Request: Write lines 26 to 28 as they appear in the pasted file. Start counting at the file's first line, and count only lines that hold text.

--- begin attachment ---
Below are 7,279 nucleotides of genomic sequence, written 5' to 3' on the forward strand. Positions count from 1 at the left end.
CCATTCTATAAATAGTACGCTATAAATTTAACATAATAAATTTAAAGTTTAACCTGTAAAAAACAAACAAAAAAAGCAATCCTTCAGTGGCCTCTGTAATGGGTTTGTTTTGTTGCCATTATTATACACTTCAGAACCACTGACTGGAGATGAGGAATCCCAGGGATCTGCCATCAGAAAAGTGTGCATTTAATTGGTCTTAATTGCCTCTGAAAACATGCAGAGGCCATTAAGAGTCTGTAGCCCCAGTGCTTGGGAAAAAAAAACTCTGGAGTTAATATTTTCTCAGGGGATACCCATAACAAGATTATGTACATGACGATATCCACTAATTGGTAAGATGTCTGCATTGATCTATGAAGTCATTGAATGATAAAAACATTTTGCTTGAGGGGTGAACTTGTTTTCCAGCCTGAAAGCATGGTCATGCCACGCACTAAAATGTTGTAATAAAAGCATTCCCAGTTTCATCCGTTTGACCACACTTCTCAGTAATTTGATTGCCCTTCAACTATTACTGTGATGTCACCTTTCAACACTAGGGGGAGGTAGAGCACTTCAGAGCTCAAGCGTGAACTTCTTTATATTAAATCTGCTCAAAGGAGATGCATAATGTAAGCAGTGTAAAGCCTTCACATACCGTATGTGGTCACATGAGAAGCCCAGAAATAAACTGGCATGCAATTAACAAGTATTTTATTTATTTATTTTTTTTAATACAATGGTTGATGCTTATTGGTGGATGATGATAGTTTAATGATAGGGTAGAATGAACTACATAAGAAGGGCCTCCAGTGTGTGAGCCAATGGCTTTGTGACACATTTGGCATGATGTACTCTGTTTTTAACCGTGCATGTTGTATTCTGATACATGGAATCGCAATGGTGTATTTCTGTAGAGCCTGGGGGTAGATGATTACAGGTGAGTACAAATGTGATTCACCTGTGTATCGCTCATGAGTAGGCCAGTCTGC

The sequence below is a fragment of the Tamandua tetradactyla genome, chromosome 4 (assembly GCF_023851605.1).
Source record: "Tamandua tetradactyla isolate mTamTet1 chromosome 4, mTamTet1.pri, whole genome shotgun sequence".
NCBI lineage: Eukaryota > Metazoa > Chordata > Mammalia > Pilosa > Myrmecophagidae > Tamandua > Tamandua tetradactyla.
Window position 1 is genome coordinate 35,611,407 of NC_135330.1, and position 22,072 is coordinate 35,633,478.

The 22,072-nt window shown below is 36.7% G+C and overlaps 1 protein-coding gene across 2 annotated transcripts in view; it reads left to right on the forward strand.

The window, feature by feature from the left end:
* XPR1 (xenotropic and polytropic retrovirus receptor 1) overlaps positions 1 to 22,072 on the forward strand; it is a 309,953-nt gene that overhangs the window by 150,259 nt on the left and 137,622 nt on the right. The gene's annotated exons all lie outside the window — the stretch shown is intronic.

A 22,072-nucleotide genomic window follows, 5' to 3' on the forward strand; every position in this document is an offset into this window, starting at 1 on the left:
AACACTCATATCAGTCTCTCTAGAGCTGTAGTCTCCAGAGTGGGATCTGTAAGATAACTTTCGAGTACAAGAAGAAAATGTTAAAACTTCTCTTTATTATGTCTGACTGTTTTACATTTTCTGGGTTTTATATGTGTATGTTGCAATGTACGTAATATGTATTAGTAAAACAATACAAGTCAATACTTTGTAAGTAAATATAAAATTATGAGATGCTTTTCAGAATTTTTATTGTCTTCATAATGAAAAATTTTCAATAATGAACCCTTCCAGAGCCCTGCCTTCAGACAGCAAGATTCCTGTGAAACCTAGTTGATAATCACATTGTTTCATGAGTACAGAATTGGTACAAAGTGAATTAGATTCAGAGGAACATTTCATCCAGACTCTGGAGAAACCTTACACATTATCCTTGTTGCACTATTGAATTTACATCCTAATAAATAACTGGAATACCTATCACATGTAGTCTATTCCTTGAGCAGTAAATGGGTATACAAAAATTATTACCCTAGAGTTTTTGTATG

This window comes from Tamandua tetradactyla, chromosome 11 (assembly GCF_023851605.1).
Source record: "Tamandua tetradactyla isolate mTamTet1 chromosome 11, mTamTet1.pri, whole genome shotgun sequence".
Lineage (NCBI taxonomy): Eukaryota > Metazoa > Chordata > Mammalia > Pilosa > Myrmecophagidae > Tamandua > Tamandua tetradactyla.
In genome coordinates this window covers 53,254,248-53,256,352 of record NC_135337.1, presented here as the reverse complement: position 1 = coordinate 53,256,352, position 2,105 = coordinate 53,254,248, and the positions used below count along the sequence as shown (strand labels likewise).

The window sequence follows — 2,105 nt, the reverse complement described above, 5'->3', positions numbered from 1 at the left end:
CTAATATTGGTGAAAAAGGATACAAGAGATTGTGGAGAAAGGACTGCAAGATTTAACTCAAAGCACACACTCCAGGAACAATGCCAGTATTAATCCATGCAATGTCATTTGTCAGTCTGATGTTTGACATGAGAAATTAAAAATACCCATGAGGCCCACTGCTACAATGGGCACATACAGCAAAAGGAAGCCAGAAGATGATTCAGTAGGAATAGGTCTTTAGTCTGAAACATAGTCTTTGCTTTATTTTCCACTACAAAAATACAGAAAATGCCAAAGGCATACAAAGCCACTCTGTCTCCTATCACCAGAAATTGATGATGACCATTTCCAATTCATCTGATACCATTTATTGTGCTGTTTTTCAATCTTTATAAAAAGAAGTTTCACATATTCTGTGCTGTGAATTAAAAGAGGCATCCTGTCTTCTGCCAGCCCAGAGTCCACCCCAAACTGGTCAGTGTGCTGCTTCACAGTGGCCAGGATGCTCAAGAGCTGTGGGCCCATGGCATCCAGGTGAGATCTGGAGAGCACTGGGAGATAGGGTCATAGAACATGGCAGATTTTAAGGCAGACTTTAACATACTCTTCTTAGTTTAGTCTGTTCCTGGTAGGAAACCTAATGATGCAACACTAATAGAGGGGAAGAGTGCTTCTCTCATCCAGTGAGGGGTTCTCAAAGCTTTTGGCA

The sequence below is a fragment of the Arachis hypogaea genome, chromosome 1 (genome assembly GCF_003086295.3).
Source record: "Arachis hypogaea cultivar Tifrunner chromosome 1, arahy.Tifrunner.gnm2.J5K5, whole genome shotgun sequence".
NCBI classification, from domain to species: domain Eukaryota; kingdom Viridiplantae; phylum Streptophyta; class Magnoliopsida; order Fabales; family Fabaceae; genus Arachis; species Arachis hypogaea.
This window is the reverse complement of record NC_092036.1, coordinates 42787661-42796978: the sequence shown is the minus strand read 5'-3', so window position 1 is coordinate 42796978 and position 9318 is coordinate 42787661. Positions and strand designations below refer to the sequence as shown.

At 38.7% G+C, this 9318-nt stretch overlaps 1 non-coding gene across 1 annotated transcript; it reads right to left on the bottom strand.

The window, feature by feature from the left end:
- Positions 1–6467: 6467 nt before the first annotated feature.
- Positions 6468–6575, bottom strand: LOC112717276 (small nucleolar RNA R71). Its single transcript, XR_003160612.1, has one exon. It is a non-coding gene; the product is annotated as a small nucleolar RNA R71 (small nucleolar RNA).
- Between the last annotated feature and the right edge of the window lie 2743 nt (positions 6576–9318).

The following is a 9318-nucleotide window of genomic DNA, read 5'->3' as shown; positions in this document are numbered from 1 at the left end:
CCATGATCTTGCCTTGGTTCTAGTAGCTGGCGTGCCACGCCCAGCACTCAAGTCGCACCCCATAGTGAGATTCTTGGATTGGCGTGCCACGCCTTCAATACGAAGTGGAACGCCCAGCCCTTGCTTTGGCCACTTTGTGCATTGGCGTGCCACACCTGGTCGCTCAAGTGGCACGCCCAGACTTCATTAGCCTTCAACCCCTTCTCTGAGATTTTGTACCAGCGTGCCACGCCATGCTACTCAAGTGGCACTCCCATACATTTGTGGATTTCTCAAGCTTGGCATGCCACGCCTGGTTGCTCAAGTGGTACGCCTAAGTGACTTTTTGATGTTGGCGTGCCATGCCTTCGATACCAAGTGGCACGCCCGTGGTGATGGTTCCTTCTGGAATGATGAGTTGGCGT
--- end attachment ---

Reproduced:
- Between the last annotated feature and the right edge of the window lie 2743 nt (positions 6576–9318).

The following is a 9318-nucleotide window of genomic DNA, read 5'->3' as shown; positions in this document are numbered from 1 at the left end:
CCATGATCTTGCCTTGGTTCTAGTAGCTGGCGTGCCACGCCCAGCACTCAAGTCGCACCCCATAGTGAGATTCTTGGATTGGCGTGCCACGCCTTCAATACGAAGTGGAACGCCCAGCCCTTGCTTTGGCCACTTTGTGCATTGGCGTGCCACACCTGGTCGCTCAAGTGGCACGCCCAGACTTCATTAGCCTTCAACCCCTTCTCTGAGATTTTGTACCAGCGTGCCACGCCATGCTACTCAAGTGGCACTCCCATACATTTGTGGATTTCTCAAGCTTGGCATGCCACGCCTGGTTGCTCAAGTGGTACGCCTAAGTGACTTTTTGATGTTGGCGTGCCATGCCTTCGATACCAAGTGGCACGCCCGTGGTGATGGTTCCTTCTGGAATGATGAGTTGGCGT